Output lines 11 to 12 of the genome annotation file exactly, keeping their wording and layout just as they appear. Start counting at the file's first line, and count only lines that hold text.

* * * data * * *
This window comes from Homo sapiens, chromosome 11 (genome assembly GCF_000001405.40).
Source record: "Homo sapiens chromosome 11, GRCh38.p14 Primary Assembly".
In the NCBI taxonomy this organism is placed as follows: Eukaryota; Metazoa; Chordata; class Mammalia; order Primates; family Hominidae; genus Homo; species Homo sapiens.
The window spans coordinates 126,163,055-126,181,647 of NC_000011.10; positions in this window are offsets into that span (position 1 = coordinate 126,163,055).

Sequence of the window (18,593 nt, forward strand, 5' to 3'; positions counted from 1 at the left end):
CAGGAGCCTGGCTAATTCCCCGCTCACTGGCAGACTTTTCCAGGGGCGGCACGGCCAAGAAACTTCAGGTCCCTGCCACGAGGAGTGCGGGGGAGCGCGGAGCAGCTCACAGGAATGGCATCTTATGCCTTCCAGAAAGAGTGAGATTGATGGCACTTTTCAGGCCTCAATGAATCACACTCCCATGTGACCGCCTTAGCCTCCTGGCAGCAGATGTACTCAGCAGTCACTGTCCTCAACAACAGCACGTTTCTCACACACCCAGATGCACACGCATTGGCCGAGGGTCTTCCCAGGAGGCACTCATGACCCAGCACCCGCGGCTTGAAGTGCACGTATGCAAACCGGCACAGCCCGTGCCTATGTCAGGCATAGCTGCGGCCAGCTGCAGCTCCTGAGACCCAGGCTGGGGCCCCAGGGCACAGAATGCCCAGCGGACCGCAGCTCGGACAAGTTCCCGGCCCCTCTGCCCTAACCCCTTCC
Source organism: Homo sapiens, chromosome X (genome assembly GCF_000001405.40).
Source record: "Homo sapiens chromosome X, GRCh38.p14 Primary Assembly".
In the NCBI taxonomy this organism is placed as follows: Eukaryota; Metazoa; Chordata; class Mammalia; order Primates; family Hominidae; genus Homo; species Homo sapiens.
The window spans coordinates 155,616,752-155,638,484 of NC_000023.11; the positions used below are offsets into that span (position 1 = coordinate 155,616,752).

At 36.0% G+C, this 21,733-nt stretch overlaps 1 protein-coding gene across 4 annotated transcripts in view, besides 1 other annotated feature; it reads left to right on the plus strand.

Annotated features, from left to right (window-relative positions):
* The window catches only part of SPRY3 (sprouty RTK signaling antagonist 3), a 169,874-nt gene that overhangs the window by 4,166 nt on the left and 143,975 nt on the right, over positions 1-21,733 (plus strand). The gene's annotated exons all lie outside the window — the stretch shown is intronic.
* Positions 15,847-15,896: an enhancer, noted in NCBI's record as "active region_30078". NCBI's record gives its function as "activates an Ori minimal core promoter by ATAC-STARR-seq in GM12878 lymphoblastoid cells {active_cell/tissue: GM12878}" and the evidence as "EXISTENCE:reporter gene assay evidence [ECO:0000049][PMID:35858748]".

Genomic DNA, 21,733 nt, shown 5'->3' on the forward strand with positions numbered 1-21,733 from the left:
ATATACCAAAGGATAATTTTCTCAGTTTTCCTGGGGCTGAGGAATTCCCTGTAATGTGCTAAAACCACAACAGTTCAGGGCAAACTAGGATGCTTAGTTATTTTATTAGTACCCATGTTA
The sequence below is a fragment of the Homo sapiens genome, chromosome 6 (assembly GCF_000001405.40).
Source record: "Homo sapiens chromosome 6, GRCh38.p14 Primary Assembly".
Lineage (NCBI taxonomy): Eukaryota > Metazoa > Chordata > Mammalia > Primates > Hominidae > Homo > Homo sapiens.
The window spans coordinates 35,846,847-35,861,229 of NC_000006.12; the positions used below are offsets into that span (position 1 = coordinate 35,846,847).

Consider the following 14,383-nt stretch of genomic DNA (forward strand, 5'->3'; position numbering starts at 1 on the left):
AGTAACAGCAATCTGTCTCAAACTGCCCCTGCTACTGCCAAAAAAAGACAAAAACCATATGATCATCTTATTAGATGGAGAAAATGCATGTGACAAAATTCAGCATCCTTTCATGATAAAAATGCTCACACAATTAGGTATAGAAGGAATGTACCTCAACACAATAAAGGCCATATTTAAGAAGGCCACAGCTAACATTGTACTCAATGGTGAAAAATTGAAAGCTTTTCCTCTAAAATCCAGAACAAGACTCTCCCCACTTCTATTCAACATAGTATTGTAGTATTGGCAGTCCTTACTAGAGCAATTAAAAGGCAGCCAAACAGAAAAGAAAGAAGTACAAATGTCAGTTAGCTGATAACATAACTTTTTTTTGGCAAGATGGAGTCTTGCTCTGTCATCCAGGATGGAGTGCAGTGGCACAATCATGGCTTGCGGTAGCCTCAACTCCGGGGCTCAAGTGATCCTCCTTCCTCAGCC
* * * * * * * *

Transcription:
At 36.0% G+C, this 21,733-nt stretch overlaps 1 protein-coding gene across 4 annotated transcripts in view, besides 1 other annotated feature; it reads left to right on the plus strand.

Annotated features, from left to right (window-relative positions):